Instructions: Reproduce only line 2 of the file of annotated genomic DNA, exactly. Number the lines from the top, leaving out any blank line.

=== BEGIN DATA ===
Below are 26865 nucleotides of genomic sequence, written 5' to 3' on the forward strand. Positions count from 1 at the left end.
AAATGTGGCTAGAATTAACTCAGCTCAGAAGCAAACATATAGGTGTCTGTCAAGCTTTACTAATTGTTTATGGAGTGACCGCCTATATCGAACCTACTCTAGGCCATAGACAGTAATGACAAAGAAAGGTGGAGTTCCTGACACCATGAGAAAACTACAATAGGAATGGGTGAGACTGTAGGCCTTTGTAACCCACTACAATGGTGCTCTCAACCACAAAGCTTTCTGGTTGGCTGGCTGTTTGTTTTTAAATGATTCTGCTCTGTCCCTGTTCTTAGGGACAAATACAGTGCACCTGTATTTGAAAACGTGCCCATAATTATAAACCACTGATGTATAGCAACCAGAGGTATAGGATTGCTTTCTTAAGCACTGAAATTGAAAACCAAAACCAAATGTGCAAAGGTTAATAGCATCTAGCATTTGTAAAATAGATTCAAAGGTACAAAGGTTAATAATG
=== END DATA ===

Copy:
AAATGTGGCTAGAATTAACTCAGCTCAGAAGCAAACATATAGGTGTCTGTCAAGCTTTACTAATTGTTTATGGAGTGACCGCCTATATCGAACCTACTCTAGGCCATAGACAGTAATGACAAAGAAAGGTGGAGTTCCTGACACCATGAGAAAACTACAATAGGAATGGGTGAGACTGTAGGCCTTTGTAACCCACTACAATGGTGCTCTCAACCACAAAGCTTTCTGGTTGGCTGGCTGTTTGTTTTTAAATGATTCTGCTCTGTCCCTGTTCTTAGGGACAAATACAGTGCACCTGTATTTGAAAACGTGCCCATAATTATAAACCACTGATGTATAGCAACCAGAGGTATAGGATTGCTTTCTTAAGCACTGAAATTGAAAACCAAAACCAAATGTGCAAAGGTTAATAGCATCTAGCATTTGTAAAATAGATTCAAAGGTACAAAGGTTAATAATG